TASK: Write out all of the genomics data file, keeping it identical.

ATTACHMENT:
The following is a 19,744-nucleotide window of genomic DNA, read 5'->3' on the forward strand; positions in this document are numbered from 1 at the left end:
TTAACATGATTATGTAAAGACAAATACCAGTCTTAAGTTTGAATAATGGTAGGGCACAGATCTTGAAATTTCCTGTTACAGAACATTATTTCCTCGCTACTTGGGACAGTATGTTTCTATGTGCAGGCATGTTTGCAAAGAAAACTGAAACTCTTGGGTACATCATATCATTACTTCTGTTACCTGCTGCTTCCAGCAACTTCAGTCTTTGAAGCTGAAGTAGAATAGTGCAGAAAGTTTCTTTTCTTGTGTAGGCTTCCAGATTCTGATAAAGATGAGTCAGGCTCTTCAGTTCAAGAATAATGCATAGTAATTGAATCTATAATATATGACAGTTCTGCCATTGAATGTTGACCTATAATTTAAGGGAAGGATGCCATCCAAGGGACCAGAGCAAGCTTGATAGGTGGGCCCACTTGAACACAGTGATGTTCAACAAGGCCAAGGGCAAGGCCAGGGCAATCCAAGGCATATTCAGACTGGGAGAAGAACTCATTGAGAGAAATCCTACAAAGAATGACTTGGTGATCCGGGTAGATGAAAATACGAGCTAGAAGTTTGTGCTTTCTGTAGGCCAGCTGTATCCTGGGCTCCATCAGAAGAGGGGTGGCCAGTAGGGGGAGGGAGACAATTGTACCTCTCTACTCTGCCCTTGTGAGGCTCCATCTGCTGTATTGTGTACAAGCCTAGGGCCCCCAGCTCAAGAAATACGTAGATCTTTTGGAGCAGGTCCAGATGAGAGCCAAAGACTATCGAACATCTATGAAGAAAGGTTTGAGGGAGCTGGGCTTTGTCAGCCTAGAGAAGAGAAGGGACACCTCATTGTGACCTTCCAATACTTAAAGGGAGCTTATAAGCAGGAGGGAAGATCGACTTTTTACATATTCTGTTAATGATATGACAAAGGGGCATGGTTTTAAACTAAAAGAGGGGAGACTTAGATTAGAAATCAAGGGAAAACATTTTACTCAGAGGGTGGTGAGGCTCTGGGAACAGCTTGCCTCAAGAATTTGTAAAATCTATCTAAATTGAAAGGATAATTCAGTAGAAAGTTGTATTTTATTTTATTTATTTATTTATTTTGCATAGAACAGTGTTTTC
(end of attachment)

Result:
The following is a 19,744-nucleotide window of genomic DNA, read 5'->3' on the forward strand; positions in this document are numbered from 1 at the left end:
TTAACATGATTATGTAAAGACAAATACCAGTCTTAAGTTTGAATAATGGTAGGGCACAGATCTTGAAATTTCCTGTTACAGAACATTATTTCCTCGCTACTTGGGACAGTATGTTTCTATGTGCAGGCATGTTTGCAAAGAAAACTGAAACTCTTGGGTACATCATATCATTACTTCTGTTACCTGCTGCTTCCAGCAACTTCAGTCTTTGAAGCTGAAGTAGAATAGTGCAGAAAGTTTCTTTTCTTGTGTAGGCTTCCAGATTCTGATAAAGATGAGTCAGGCTCTTCAGTTCAAGAATAATGCATAGTAATTGAATCTATAATATATGACAGTTCTGCCATTGAATGTTGACCTATAATTTAAGGGAAGGATGCCATCCAAGGGACCAGAGCAAGCTTGATAGGTGGGCCCACTTGAACACAGTGATGTTCAACAAGGCCAAGGGCAAGGCCAGGGCAATCCAAGGCATATTCAGACTGGGAGAAGAACTCATTGAGAGAAATCCTACAAAGAATGACTTGGTGATCCGGGTAGATGAAAATACGAGCTAGAAGTTTGTGCTTTCTGTAGGCCAGCTGTATCCTGGGCTCCATCAGAAGAGGGGTGGCCAGTAGGGGGAGGGAGACAATTGTACCTCTCTACTCTGCCCTTGTGAGGCTCCATCTGCTGTATTGTGTACAAGCCTAGGGCCCCCAGCTCAAGAAATACGTAGATCTTTTGGAGCAGGTCCAGATGAGAGCCAAAGACTATCGAACATCTATGAAGAAAGGTTTGAGGGAGCTGGGCTTTGTCAGCCTAGAGAAGAGAAGGGACACCTCATTGTGACCTTCCAATACTTAAAGGGAGCTTATAAGCAGGAGGGAAGATCGACTTTTTACATATTCTGTTAATGATATGACAAAGGGGCATGGTTTTAAACTAAAAGAGGGGAGACTTAGATTAGAAATCAAGGGAAAACATTTTACTCAGAGGGTGGTGAGGCTCTGGGAACAGCTTGCCTCAAGAATTTGTAAAATCTATCTAAATTGAAAGGATAATTCAGTAGAAAGTTGTATTTTATTTTATTTATTTATTTATTTTGCATAGAACAGTGTTTTC